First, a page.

Selling Sunset has grown into a dynamite franchise. Quickly dominating Netflix airwaves and premiering at number one amidst season five’s April 22nd release, the series has gained popularity over the course of three years. According to Parrot Analytics, the show, which follows a firm of luxury real estate agents as they finesse the Hollywood housing market with style and sass, ranks at the 88.2% percentile in the reality genre.
At the heart of the drama this season was the power couple incessantly force fed to audiences, Chrishell and Jason. Their dilemma boiled down to children—Chrishell’s desire for and Jason’s against—and whether one would concede for the other. The two ultimately end up splitting, and at the reunion, we see how their breakup has impacted them. Jason cries, Chrishell cries, and we hear news that Chrishell has moved on with someone drastically different than previous partners: 27-year-old nonbinary rockstar G Flip.
Being in a queer relationship comes with a lot of scrutiny at the hands of friends, family, and society as a whole. My girlfriend and I have been followed, catcalled, and sexualized in public settings more often than I can remember. Historically, queer relationships have been seen as promiscuous, temporary, or dirty, an image perpetuated through media, news, and everyday language. Because of this, queer people are typically prone to being unfairly criticized, demeaned, and scrutinized based on negative stereotypes deeply engrained in society.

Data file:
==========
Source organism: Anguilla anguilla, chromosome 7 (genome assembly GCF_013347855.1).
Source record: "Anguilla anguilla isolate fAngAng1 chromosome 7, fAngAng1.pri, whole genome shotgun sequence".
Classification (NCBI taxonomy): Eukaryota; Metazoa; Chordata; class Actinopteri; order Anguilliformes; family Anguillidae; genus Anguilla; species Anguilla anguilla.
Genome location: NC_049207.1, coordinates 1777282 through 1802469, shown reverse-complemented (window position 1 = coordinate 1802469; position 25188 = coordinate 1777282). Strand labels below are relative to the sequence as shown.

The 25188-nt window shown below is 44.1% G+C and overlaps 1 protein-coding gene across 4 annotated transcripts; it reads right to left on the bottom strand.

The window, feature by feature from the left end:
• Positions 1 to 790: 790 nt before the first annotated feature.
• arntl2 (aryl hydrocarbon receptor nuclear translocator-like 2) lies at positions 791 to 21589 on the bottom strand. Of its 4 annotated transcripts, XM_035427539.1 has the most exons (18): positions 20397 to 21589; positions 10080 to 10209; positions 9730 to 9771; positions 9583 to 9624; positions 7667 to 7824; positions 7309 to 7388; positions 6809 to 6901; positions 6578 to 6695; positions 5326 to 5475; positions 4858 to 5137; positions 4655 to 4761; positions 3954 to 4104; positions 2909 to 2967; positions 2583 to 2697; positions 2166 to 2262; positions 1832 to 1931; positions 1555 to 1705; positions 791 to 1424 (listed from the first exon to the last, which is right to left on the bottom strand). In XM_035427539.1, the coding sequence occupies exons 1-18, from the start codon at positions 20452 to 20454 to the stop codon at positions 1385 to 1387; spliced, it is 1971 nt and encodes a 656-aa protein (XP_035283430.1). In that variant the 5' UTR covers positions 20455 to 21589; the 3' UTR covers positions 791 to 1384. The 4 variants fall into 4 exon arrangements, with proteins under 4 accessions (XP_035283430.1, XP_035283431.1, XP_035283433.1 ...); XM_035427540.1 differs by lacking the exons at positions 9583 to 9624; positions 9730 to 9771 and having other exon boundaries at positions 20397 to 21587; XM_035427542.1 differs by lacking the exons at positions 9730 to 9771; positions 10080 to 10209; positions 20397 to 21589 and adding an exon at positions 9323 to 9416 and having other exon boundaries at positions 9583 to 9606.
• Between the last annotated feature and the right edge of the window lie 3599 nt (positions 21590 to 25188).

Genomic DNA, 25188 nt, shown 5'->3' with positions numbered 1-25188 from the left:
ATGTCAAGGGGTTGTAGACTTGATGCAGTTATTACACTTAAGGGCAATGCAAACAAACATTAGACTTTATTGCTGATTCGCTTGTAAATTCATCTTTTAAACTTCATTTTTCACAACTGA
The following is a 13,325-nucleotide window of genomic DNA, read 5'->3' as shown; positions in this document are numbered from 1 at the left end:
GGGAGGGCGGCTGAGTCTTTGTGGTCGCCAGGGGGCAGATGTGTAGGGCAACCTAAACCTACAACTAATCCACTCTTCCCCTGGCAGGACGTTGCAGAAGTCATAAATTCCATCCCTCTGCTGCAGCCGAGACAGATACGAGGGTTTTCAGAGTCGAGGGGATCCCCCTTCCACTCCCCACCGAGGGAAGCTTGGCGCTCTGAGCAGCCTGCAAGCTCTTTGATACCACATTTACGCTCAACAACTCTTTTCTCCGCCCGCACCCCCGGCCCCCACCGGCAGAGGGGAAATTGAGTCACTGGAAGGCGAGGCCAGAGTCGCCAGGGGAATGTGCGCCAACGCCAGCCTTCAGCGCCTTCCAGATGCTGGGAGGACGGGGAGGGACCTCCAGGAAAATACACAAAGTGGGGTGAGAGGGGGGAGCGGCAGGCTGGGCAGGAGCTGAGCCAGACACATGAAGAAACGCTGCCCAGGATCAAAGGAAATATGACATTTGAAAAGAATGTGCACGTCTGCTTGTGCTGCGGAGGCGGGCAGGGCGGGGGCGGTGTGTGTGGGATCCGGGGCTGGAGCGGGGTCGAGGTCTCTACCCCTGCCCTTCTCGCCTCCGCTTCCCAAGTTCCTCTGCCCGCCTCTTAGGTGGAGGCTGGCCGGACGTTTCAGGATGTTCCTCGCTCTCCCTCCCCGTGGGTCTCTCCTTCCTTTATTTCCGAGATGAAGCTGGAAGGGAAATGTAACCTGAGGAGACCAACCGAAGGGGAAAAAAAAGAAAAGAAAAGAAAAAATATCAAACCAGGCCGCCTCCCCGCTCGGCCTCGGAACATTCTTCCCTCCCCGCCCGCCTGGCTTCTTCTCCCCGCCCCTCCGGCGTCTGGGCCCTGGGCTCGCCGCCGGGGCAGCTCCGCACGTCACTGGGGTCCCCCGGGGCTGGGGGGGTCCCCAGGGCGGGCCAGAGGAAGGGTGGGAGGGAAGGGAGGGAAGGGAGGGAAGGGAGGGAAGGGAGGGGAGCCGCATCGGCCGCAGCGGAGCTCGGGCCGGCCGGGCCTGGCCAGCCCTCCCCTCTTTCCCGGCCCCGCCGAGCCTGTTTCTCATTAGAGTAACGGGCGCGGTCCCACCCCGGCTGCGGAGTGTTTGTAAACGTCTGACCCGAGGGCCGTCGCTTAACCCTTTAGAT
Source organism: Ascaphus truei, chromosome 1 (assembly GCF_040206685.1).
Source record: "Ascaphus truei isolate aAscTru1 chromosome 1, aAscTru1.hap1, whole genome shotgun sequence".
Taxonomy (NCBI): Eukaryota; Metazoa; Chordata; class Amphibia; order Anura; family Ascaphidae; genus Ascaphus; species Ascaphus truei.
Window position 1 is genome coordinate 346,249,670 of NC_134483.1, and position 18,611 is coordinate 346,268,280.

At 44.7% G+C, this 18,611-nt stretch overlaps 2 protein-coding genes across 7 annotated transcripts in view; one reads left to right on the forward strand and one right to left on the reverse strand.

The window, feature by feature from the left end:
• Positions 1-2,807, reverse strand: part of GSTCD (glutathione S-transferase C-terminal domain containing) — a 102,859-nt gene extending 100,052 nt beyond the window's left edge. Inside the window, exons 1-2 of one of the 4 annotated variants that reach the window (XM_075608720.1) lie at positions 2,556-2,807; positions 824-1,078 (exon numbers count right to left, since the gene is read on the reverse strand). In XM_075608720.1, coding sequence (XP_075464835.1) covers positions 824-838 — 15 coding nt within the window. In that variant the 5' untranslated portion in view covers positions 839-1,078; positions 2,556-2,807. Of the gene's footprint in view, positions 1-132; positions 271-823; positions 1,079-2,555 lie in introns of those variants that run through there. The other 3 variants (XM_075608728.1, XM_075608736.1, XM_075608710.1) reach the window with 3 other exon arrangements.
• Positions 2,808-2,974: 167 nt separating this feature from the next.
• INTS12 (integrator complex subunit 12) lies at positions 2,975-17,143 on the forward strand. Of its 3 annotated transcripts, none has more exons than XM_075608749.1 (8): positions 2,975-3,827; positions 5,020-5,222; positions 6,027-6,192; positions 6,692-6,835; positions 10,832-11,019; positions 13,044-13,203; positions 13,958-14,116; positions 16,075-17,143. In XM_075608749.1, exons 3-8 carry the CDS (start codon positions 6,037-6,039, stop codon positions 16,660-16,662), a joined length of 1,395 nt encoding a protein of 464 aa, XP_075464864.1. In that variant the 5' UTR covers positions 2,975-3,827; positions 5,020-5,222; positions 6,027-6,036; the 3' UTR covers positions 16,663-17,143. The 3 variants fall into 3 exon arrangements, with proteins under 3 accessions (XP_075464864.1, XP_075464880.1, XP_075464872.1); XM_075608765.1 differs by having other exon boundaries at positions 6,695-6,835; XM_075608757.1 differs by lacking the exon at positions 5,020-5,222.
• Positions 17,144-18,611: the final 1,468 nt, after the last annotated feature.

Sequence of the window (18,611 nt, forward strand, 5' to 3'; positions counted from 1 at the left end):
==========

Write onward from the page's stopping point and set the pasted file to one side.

News of Chrishell’s relationship broke during the Selling Sunset reunion that aired on May 6th, and immediately, people were on edge. Host Tan France, one of several Queer Eye cast members, moderated the reunion and handled Chrishell coming out aggressively, continuing to question her despite Chrishell’s clear discomfort. After asking Chrishell if there was anything new to tell us, hinting at the rumors in tabloids about her relationship with G Flip, France pushes for answers following Chrishell’s elusiveness on dating. “Who are you enjoying?” he asks. She fiddles with her hair nervously, touches her face, and avoids eye contact before being forthcoming about her relationship with the musician.
The entire mood shifts following Chrishell’s reveal. The cast looks around at each other as if to confirm this is, in fact, who Chrishell is dating, with Maya’s reaction quickly becoming the most memeable response. Immediately, the cast’s behavior shifts as the camera sweeps over their faces to catch the disbelief. Try as some may to argue these reactions as “genuine astonishment,” the entire thing felt like a “gotcha” moment set up by producers to put Chrishell on the spot. Mary stammers over her words, Maya’s jaw drops, and Davina looks wide-eyed at photos of G Flip and Chrishell. Subconsciously, their responses, through stuttering, blank stares, and overall confusion, sends the message that Chrishell’s news is shocking, and something to be looked at outside of the ordinary. Their behavior becomes distant and cold—they’re avoiding eye contact, looking panicked, and making faces, a clear exhibition of detailed microaggressions queer individuals face every day.